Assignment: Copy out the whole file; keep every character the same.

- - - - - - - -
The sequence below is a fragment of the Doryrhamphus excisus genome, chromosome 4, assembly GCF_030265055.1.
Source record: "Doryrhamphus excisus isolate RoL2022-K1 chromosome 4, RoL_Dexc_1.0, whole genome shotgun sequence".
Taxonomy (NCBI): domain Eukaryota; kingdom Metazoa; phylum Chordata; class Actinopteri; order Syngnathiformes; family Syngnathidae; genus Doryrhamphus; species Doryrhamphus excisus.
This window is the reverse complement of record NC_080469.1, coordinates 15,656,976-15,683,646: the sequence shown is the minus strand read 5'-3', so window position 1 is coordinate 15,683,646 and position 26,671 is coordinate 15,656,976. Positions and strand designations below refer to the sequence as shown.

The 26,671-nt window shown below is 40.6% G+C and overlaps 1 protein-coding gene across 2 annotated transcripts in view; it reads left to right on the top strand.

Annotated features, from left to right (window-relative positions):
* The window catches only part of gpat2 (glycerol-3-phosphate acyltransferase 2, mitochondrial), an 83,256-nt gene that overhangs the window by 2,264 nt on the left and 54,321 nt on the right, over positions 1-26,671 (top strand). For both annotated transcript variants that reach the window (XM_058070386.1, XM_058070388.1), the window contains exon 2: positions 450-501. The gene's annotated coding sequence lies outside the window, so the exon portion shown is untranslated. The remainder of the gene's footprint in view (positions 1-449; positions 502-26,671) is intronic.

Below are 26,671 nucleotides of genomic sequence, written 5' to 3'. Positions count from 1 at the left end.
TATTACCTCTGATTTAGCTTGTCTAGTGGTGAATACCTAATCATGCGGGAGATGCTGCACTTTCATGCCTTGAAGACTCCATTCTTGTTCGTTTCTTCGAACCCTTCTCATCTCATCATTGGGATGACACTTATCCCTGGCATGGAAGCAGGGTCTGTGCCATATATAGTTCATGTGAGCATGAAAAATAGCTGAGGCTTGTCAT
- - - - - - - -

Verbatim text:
The sequence below is a fragment of the Doryrhamphus excisus genome, chromosome 4, assembly GCF_030265055.1.
Source record: "Doryrhamphus excisus isolate RoL2022-K1 chromosome 4, RoL_Dexc_1.0, whole genome shotgun sequence".
Taxonomy (NCBI): domain Eukaryota; kingdom Metazoa; phylum Chordata; class Actinopteri; order Syngnathiformes; family Syngnathidae; genus Doryrhamphus; species Doryrhamphus excisus.
This window is the reverse complement of record NC_080469.1, coordinates 15,656,976-15,683,646: the sequence shown is the minus strand read 5'-3', so window position 1 is coordinate 15,683,646 and position 26,671 is coordinate 15,656,976. Positions and strand designations below refer to the sequence as shown.

The 26,671-nt window shown below is 40.6% G+C and overlaps 1 protein-coding gene across 2 annotated transcripts in view; it reads left to right on the top strand.

Annotated features, from left to right (window-relative positions):
* The window catches only part of gpat2 (glycerol-3-phosphate acyltransferase 2, mitochondrial), an 83,256-nt gene that overhangs the window by 2,264 nt on the left and 54,321 nt on the right, over positions 1-26,671 (top strand). For both annotated transcript variants that reach the window (XM_058070386.1, XM_058070388.1), the window contains exon 2: positions 450-501. The gene's annotated coding sequence lies outside the window, so the exon portion shown is untranslated. The remainder of the gene's footprint in view (positions 1-449; positions 502-26,671) is intronic.

Below are 26,671 nucleotides of genomic sequence, written 5' to 3'. Positions count from 1 at the left end.
TATTACCTCTGATTTAGCTTGTCTAGTGGTGAATACCTAATCATGCGGGAGATGCTGCACTTTCATGCCTTGAAGACTCCATTCTTGTTCGTTTCTTCGAACCCTTCTCATCTCATCATTGGGATGACACTTATCCCTGGCATGGAAGCAGGGTCTGTGCCATATATAGTTCATGTGAGCATGAAAAATAGCTGAGGCTTGTCAT